Tuesday 29 April 1997
You thought nuclear power was dead? Not so. According to the International Atomic Energy Authority, five new plants with a combined capacity of 5,717 megawatts came on stream in 1996, bringing the total number currently operating around the world to 443. Nuclear power provides an average of 17 per cent of the world's electricity - though significantly more in Lithuania, which tops the list by relying on fission for 86 per cent of its power. France, which has 57 reactors - second only to the US, with 110 - is next, using it for 77 per cent of output. Ukraine, site of the world's worst nuclear accident at Chernobyl in 1986, has 16 reactors in operation, providing almost 44 per cent of its electricity.
A significant step for genetic testing: Any couple in the United States planning to have children should be offered a test for cystic fibrosis, said a panel of experts there convened by the National Institutes of Health. It is the first time in any country that such a genetic test for a disease has been recommended for the general population, not just those specifically known to be at risk. CF is the most common inherited disease among American Caucasians, with about 1 in 30 people there carrying the recessive gene for the disease. The panel did not push for routine screening of newborn children.
Perhaps it was the clothes. Greenpeace activists dressed in tomato costumes last week got the Greek government to say that it would consider scrapping private research into genetically altered tomatoes. The Greek government already opposes the production, import and use of genetically engineered food, but it may now rescind a permit granted in March to the British company Zeneca to experiment with tomatoes to extend their ripening time and give them a longer shelf-life in stores. Ministry officials said they were prepared to cancel the research permit if presented with new evidence that it was dangerous. Although Zeneca is keeping the tomatoes in a greenhouse, Greenpeace said there was no way of preventing the results of the work reaching the environment outside via insects and pollen.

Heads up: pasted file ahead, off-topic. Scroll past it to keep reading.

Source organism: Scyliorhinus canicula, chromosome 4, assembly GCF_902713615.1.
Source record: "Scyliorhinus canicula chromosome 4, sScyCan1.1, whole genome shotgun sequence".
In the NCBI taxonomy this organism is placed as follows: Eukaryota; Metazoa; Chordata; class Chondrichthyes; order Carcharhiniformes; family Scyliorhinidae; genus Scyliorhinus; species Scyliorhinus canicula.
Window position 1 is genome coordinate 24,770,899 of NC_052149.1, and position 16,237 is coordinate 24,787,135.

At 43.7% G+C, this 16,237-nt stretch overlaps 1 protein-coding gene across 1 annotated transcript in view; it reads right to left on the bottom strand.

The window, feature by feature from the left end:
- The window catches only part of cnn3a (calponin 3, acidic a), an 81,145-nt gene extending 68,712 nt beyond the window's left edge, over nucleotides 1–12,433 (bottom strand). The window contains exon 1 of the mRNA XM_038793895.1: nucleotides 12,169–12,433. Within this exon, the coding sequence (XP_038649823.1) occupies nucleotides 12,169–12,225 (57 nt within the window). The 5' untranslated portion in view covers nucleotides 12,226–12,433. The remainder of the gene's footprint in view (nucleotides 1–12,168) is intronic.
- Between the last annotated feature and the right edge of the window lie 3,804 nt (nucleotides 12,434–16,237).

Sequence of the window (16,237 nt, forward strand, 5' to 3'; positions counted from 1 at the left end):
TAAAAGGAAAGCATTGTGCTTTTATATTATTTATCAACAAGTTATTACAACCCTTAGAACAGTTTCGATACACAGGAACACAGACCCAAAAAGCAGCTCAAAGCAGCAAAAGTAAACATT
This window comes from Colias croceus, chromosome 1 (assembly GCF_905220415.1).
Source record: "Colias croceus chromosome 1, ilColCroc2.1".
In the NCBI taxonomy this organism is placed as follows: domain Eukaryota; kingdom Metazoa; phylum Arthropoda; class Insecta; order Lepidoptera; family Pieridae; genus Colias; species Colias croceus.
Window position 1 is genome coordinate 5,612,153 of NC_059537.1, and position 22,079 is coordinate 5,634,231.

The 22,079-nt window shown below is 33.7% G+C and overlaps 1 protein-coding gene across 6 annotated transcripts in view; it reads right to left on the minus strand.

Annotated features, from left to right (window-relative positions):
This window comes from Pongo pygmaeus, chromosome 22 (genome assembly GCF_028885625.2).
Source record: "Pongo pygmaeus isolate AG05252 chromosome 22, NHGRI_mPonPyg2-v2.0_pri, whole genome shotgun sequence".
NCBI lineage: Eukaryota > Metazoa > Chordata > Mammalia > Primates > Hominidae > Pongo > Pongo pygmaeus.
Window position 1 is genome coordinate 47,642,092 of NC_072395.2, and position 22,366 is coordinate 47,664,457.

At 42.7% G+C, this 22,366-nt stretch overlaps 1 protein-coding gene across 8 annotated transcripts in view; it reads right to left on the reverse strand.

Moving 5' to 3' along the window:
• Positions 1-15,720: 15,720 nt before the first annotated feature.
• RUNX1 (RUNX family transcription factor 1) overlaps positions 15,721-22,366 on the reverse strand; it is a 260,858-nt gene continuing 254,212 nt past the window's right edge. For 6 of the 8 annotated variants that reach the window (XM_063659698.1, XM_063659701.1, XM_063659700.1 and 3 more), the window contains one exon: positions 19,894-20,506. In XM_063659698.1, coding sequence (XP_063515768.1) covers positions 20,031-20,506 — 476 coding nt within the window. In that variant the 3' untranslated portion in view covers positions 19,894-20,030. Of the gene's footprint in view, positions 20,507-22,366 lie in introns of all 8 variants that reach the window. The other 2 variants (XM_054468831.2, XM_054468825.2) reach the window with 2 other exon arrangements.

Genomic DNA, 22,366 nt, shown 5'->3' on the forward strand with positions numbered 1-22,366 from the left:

Simon Calder looks at communities fighting back against the poachers
Arsenal 1 Everton 1: Substitute equalises with six minutes to go
booksGeese, gorillas, grandads... and growing up
Guide dog mauled while helping owner deliver Christmas cards
The poorest pay the price for austerity: Workers face biggest fall in living standards since Victorian era
Nelson Mandela’s complex bond with Britain
Deadly ice storm sees US temperatures drop to -29C
10 stone five-year-old taken into care
- 1 A forgotten episode in Russian history leaves links with the Philippines
- 2 Turning up the voice of America
- 3 The man who made Femen: New film outs Victor Svyatski as the mastermind behind the protest group and its breast-baring stunts
- 4 Mass murder in the Middle East is funded by our friends the Saudis
- 5 Japan cracks down on leaks after scandal of Fukushima nuclear power plant
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